The name “Oral Roberts” is synonymous, in my mind, with “the healing ministry.” He was quintessential Pentecostal in his approach to the healing ministry. He believe that the healing ministry that Jesus began nearly 2,000 years ago continued through the life of the Church today. God used Oral Roberts to communicate this message to those outside of Pentecostalism in a way that was clear, compelling, and biblical. One of the things I picked up from Oral Roberts is that God does desire to heal people and it doesn’t matter if his healing comes through miracle or medicine. My own theology of healing is slightly different than Oral’s, but I share with him these basic truths: God is our source of healing and our God is a healing God.
6. The Holy Spirit in the Now
Through the 1970s, God used Oral Roberts to give clarity to the ministry of the Holy Spirit throughout the Church in its many denominational forms. He did these through conferences called “The Holy Spirit in the Now.” In doing so, Oral helped many confessing Trinitarian Christians to become experiential Trinitarians. All Christians confess a belief in God as Father, Son, and Holy Spirit, but so many had only experienced the Father and the Son. One of Oral’s memorable phrases was “When you receive the Holy Spirit, you are receiving more of Jesus.” How true!
Oral Roberts University, the liberal arts Christian university that bears his name, will be one of the lasting legacies of Oral’s ministry. ORU has had its ups and downs, but I believe the greatest days for the university are still ahead. I am so thankful that I spent my first seminary experience there. It literally changed the course of my life. Oral’s vision was for “whole-person education” emphasizing strong academic education, physical education, and spiritual/moral education.
Perhaps Oral Roberts’ most well-known statement is “Something good is going to happy to you!” Oral Roberts believed that the goodness of God was not reserved only for “rewards in heaven,” but that God’s goodness could be (and should be) experience in this life. For Oral Roberts, God’s blessings included financial prosperity. This became the most controversial part of Oral’s message and one of the reasons that Oral Roberts’ legacy is so complex. This message of prosperity has caused Bible teacher and author John MacArthur to say at Oral’s passing: “Oral Roberts’ influence is not something Bible-believing Christians should celebrate.” I find MacAruthur’s statement despicable and a complete misunderstanding of Oral Roberts, his life and ministry. I have more to say below.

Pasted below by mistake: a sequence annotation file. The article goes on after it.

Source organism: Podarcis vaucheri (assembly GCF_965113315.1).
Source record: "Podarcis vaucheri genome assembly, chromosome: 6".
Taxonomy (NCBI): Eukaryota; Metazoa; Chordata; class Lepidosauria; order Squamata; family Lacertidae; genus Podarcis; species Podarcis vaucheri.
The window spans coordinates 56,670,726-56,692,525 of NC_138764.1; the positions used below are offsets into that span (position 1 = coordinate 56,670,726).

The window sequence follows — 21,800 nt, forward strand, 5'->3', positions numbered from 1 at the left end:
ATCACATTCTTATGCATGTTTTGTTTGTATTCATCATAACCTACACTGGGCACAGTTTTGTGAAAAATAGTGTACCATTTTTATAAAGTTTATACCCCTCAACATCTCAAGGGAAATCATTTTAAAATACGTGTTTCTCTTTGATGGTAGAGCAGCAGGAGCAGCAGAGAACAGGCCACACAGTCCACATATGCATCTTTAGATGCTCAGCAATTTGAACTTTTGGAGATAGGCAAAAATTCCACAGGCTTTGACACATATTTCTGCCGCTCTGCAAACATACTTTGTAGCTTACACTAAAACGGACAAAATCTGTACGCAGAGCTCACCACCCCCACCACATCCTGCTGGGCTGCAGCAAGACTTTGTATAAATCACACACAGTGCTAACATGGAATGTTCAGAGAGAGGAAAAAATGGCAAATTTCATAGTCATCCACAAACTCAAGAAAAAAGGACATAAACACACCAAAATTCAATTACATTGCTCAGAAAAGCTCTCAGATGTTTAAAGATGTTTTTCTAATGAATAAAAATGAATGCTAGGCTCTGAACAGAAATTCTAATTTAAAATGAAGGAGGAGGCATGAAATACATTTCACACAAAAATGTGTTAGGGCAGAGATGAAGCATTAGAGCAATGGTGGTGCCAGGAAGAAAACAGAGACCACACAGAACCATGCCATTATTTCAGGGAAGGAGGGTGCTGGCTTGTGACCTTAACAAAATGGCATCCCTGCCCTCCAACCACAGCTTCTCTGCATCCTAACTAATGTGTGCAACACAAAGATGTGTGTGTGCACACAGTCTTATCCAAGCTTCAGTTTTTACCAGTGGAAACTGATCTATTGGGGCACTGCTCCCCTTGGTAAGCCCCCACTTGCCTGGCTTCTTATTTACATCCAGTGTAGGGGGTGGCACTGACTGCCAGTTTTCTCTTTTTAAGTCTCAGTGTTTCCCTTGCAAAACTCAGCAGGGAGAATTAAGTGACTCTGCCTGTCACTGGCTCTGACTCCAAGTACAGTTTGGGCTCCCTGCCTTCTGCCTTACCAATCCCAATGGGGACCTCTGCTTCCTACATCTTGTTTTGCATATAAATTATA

Tied to his message of prosperity was his message of “seed faith” which contained three points 1) Believe God is your source, 2) Plant a seed of faith, 3) Expect a miracle. Because this very simple and biblical message has been tied to fund raising and financial prosperity, let me make a few comments about Oral Roberts and the issue of prosperity. Oral Roberts raised money with the purest of motivations. I find John MacArthur‘s comment: “(Seed faith) was a simple, quasi-spiritual get-rich-quick scheme that appealed mainly to poor, disadvantaged, and desperate people. It generated untold millions for Roberts’ empire” to be offensive, maligning, disrespectful, and unhelpful. I agree that the teaching of “seed faith” has been used by unscrupulous men to do unthinkable evil in the name of Jesus, but this was never Oral’s intent. I do believe Oral took a biblical truth and over-extended its purpose. We need to rethink the message of prosperity and “seed faith” in the light of sound biblical/historical study. However we do not need to smear Oral’s reputation in the process.
10. Expecting miracles
The third component to the message of “seed faith” was to “expect a miracle.” This was the title of Oral Roberts’ 1995 biography. When Al Mohler asked me to sum up Oral Robert’s life, I talked about Oral’s reminder that God is Father, Son, AND HOLY SPIRIT and that Oral Roberts gave us the hope to expect God’s power to break into our daily lives. And I am thankful he did.
Oral Roberts University was founded on the words Oral Roberts believed God spoke to him, words that I believe did indeed come from the Lord. I am thankful to be one of “his” students, carrying on a small part of his legacy. Here are the words: “Build Me a University. Build it on My authority, and on the Holy Spirit. Raise up your students to hear My voice, to go where My light is dim, where My voice is heard small, and My healing power is not known, even to the uttermost bounds of the earth. Their work will exceed yours, and in this I am well pleased.”